Only a lack of pitching depth and experience kept Louisiana State from topping Baseball America’s preseason rankings, and the Tigers took a hit in both of those areas this weekend. LSU announced that senior righthander Jordan Brown, whose 67 innings a year ago were the second-most of any returning Tiger, has retired from baseball because of knee and elbow injuries.
Brown was a key part of LSU’s No. 2 ranked 2007 recruiting class, a junior college transfer with a 90-94 mph fastball and good curve. But he took a cleat to the knee while jumping over the dugout railing to celebrate LSU’s dramatic College World Series win against Rice last June, and it never has felt right since, according to Tigers coach Paul Mainieri. Brown also faced the prospect of potentially needing Tommy John surgery on his elbow, and he decided he did not want to climb that mountain.
"I hate the fact he’s hurt and his career is over," Mainieri said this morning. "This makes us a little more thin on the mound, but I still think we’ve got the arms to compete."
Mainieri said that sophomore righthander Anthony Ranaudo has shown signs of blossoming into a premier college ace. He did not throw a pitch below 92 mph in the fall and topped out at 96, to go along with good feel for a curveball and changeup.
"He’s 6-foot-7 but very athletic, the most athletic pitcher on our staff," Mainieri said. "He’s got great body control–he’s a good athlete that happens to be a pitcher. When he’s throwing downhill from that high-three-quarters arm slot, it explodes in there. He’s got everything it takes, it’s just a matter of does he have something extra that the great ones have, the ability to make that big pitch at a big time, and compete against other teams’ best hitters? Obviously if he does that, he’s the cornerstone of our staff."
In other news, Pittsburgh quarterback Kevan Smith decided to switch from football to baseball after falling to fourth on the team’s QB depth chart. The 6-foot-3, 240-pound Smith could be an impact catcher for the Panthers on the diamond. Here’s what we wrote about Smith in the 2006 draft preview:
Kevan Smith "has the body of a Greek god," according to one scout, but he will be difficult to sign because he’s going to Pittsburgh as a football quarterback. He has good bat speed but is a raw hitter with no load in his swing. Smith has soft hands, good arm strength and intelligence behind the plate, but he might never set foot on a baseball field at Pitt.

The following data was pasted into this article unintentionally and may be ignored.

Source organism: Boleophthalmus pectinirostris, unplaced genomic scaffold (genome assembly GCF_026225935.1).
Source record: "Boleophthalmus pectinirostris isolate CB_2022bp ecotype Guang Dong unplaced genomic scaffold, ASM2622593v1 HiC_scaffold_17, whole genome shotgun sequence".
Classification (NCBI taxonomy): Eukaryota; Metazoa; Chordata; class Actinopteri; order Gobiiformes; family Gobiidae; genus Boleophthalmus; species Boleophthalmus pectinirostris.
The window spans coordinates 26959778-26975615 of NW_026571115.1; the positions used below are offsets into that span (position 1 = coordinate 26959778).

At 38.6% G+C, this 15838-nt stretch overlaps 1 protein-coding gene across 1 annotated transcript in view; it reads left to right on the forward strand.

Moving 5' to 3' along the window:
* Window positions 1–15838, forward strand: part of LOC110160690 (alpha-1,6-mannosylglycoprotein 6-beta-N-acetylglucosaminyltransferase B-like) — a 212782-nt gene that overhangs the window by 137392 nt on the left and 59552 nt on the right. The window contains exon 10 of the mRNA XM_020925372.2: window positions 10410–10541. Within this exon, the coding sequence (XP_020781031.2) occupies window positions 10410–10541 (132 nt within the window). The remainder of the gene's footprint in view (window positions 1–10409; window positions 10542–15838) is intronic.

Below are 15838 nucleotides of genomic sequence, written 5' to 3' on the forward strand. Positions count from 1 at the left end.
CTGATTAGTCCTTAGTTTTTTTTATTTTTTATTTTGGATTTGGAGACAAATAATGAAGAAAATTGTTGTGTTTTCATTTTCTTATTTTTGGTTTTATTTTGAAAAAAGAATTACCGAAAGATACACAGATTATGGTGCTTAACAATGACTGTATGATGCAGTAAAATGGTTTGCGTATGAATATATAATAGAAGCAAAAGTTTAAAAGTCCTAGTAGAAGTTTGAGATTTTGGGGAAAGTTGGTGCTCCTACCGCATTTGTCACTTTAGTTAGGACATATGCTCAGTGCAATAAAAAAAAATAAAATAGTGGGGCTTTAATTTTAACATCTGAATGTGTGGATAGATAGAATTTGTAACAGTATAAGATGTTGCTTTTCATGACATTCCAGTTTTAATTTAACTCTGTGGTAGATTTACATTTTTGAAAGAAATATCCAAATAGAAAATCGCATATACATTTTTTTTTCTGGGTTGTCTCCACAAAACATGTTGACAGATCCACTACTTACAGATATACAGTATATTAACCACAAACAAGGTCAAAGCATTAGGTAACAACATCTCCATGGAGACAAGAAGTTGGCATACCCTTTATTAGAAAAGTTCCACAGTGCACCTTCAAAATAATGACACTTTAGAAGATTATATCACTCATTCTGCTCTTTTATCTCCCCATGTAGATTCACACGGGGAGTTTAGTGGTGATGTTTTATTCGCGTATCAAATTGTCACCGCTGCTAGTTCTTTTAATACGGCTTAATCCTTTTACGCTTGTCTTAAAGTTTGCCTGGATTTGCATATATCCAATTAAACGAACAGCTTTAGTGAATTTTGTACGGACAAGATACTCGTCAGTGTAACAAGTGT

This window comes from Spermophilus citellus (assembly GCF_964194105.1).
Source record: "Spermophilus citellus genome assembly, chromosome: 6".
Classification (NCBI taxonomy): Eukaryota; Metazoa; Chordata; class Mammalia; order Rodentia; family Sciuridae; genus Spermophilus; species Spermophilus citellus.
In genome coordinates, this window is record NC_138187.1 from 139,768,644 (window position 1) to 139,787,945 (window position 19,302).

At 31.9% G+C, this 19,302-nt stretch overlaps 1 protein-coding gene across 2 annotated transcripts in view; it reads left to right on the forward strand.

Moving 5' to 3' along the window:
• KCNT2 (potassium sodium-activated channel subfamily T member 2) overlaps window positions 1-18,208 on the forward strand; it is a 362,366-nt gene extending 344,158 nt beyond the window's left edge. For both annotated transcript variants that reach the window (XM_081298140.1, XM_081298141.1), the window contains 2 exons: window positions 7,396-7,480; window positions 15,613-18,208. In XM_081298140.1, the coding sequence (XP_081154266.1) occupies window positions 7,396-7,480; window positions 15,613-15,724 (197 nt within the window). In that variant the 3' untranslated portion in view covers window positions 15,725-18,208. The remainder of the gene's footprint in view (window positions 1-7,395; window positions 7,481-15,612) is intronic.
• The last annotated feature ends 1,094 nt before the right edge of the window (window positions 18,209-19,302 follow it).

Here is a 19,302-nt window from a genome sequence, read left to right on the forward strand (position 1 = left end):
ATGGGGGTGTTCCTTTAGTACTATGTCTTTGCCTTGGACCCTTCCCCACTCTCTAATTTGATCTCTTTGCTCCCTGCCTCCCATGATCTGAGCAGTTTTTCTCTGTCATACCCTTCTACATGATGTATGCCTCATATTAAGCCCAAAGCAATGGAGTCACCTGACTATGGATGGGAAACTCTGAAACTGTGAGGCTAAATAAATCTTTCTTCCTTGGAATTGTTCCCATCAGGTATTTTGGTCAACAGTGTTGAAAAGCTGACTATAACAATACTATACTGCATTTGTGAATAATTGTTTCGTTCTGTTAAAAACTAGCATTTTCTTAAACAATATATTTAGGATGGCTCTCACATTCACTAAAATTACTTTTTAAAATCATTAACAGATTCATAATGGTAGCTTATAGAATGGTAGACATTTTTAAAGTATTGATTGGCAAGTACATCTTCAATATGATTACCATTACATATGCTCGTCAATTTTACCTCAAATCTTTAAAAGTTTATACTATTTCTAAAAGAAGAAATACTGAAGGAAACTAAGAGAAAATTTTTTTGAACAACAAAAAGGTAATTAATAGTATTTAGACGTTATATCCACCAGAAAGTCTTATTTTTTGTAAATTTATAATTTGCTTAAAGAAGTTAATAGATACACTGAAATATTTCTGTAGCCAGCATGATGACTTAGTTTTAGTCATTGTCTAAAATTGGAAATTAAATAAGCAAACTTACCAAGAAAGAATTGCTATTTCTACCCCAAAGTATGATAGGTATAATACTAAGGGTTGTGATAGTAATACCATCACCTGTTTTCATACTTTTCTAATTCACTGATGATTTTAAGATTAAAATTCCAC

It turns out he’ll be stepping on the diamond after all, and he could see meaningful playing time sooner than expected.
"I think my opportunity with football is dead right now, unless there is some kind of miracle," Smith told the Pittsburgh Tribune-Review. "Baseball, I’ve been practicing a couple of days, and it’s like riding a bike. I’m stronger now, so my hitting is coming back and my catching is still there. It’s like I never stopped playing baseball."
• Kirk Bohls of the Austin American-Statesman lambasted Texas for levying just a four-game suspension against coach Augie Garrido for his DWI arrest. I tend to agree with Kirk: Garrido should not have been fired, but four games is too light a penalty. Surely one of his players would have received a harsher sentence for the same offense, and Garrido is supposed to set an example for the young men he leads.
• Finally, on a lighter note, Southern California coach Chad Kreuter was the big winner at the Coaches’ Cook-Off Classic at ESPN Zone in Ahaheim. Check out the colorful recap from the Long Beach post.
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